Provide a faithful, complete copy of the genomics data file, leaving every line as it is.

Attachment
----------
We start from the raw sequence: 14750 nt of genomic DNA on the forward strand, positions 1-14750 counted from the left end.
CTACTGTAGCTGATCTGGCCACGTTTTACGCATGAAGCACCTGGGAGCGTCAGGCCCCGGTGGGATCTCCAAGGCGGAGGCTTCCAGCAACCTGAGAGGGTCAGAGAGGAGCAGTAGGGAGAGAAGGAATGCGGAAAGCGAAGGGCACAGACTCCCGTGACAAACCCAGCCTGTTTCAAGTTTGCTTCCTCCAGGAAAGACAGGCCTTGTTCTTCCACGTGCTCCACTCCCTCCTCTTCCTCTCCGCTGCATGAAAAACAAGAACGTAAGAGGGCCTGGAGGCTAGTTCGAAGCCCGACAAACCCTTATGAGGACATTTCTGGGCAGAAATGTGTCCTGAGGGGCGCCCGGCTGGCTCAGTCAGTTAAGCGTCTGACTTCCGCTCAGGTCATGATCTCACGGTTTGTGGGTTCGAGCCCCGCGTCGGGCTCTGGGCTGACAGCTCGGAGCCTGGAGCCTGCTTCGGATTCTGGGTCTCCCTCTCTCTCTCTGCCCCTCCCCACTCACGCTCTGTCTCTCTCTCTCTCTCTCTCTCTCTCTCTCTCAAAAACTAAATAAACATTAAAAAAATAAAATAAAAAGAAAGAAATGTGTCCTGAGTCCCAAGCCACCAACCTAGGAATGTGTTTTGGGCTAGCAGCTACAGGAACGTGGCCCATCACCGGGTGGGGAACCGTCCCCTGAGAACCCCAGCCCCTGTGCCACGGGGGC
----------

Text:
We start from the raw sequence: 14750 nt of genomic DNA on the forward strand, positions 1-14750 counted from the left end.
CTACTGTAGCTGATCTGGCCACGTTTTACGCATGAAGCACCTGGGAGCGTCAGGCCCCGGTGGGATCTCCAAGGCGGAGGCTTCCAGCAACCTGAGAGGGTCAGAGAGGAGCAGTAGGGAGAGAAGGAATGCGGAAAGCGAAGGGCACAGACTCCCGTGACAAACCCAGCCTGTTTCAAGTTTGCTTCCTCCAGGAAAGACAGGCCTTGTTCTTCCACGTGCTCCACTCCCTCCTCTTCCTCTCCGCTGCATGAAAAACAAGAACGTAAGAGGGCCTGGAGGCTAGTTCGAAGCCCGACAAACCCTTATGAGGACATTTCTGGGCAGAAATGTGTCCTGAGGGGCGCCCGGCTGGCTCAGTCAGTTAAGCGTCTGACTTCCGCTCAGGTCATGATCTCACGGTTTGTGGGTTCGAGCCCCGCGTCGGGCTCTGGGCTGACAGCTCGGAGCCTGGAGCCTGCTTCGGATTCTGGGTCTCCCTCTCTCTCTCTGCCCCTCCCCACTCACGCTCTGTCTCTCTCTCTCTCTCTCTCTCTCTCTCTCTCAAAAACTAAATAAACATTAAAAAAATAAAATAAAAAGAAAGAAATGTGTCCTGAGTCCCAAGCCACCAACCTAGGAATGTGTTTTGGGCTAGCAGCTACAGGAACGTGGCCCATCACCGGGTGGGGAACCGTCCCCTGAGAACCCCAGCCCCTGTGCCACGGGGGC